4. The story brings together theology, science, and all sorts of geek stuff like quantum physics. Even if you’re not interested in the intersection of philosophy, theology, and technology like I am it’s just a darn good yarn.
  5. The illustrations are amazing. Download the free Part 1 and check it out.
  6. This approach, which is called crowdsourcing or crowdfunding, is possibly the future of publishing. And perhaps the future of everything.

Check out the kickstarter link here and support this great project. If you want to hear Kevin Kelly speak then check out his presentations on www.ted.com. They are also pretty darn amazing.

Let me know in the comments if you backed it. Cheers, Graeme

Now playing: My very own Salman Khan Style video tutorials

Well it’s taken me all day to get there, but I’ve managed to master what I think is the basics of being able to produce my own Khan Academy style video tutorials. Actually, they’re not exactly tutorials yet, that part will come later. They’re just quick discussions with me scribbling in the background.

Here’s Sal Khan. He’s my hero as he’s obviously working from home in his pajamas

Currently, I’m working on a Fast Track version of the qualification that I teach. This is called the NCALNE (Voc) which is the short form for the National Certificate in Adult Literacy and Numeracy Education (Vocational/Workplace). It’s not the world’s longest name for a qualification or even the worst, but it does come close.

Luckily, despite the name and acronym it’s a great qualification and it’s necessary to tutors and trainers in New Zealand to gain this qualification to prove that they have what I’ve started to promote as:

  • The baseline knowledge for embedding literacy and numeracy into trades and vocational training.

It’s pretty heady stuff I realize. What I wanted to write about was my process for doing the Khan Academy style videos. First of all, after some pondering I realized that I needed to get some very specific tools to do this kind of work. Here’s what I needed and subsequently bought over the last few months.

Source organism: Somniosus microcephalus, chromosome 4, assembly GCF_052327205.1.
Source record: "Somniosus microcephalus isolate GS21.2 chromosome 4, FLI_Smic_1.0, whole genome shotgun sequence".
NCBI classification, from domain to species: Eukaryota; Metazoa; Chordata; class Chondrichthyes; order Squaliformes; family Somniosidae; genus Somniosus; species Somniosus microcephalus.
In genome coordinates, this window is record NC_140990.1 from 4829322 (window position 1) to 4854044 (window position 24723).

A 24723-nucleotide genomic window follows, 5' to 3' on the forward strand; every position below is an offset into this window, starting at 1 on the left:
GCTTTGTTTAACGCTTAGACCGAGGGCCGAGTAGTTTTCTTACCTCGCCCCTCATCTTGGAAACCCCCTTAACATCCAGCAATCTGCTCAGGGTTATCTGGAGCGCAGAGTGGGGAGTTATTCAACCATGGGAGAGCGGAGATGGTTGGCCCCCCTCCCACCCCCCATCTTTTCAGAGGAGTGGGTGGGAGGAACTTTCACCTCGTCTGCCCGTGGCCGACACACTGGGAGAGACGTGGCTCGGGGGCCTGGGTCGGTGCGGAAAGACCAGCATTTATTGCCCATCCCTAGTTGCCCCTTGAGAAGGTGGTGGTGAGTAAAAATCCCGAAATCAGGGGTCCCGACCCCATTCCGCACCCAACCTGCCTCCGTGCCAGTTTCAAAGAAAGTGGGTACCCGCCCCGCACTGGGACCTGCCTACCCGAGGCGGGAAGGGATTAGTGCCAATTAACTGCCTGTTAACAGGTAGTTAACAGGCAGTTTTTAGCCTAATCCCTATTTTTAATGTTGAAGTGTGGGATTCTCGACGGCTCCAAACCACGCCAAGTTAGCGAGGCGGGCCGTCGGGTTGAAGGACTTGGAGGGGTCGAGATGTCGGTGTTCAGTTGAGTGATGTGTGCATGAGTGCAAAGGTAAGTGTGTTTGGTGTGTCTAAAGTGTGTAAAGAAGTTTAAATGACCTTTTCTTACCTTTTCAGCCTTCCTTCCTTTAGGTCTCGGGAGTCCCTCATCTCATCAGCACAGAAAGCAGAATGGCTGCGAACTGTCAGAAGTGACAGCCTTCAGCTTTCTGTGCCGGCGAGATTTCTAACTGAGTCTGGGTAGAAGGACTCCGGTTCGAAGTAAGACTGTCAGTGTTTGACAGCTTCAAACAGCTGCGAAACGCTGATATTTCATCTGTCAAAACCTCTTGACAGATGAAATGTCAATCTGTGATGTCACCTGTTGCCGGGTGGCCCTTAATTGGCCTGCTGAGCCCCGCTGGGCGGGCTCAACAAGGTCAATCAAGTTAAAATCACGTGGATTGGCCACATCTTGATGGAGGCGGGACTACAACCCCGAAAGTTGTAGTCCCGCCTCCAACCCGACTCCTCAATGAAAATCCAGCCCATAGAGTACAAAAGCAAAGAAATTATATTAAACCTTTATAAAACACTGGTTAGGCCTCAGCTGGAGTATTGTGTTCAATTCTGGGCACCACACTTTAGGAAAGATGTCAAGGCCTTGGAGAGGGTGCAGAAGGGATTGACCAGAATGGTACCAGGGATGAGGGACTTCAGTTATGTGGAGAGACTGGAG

1. Yeti Blue USB mic.This mic is the bomb. It looks like an old school radio mic, has multiple condenser patterns that you can select, runs off USB power and sounds great. Better still, I’m sure it makes my voice sound better than it actually is. I don’t have Sal’s deep mid-western accent going on so I need all the help I can get.

    Yeti Blue USB Mic

  2. Intuos 5 tablet (medium) and stylus.I thought about this for a long time. I’m a big iPad fan and I really did look for ways of making this whole deal work via my iPad. Turns out there are some work arounds, but not with the level of control and flexibility that I’ve got now. The biggest thing that stops me using my iPad here is screen capture software which I’ll talk about next. However, the Intuos tablet is very cool. It’s been another learning curve but I’m starting to see the benefits. I was going to go with one of the cheaper Wacom Bamboo tablets, but I got talked up to the Intuos by my designer who uses one extensively. The thing about the tablets is that the active area on the tablet is much smaller than the actual surface… so something to bear in mind. Probably, go for the largest size you can afford.

    Intuos 5 medium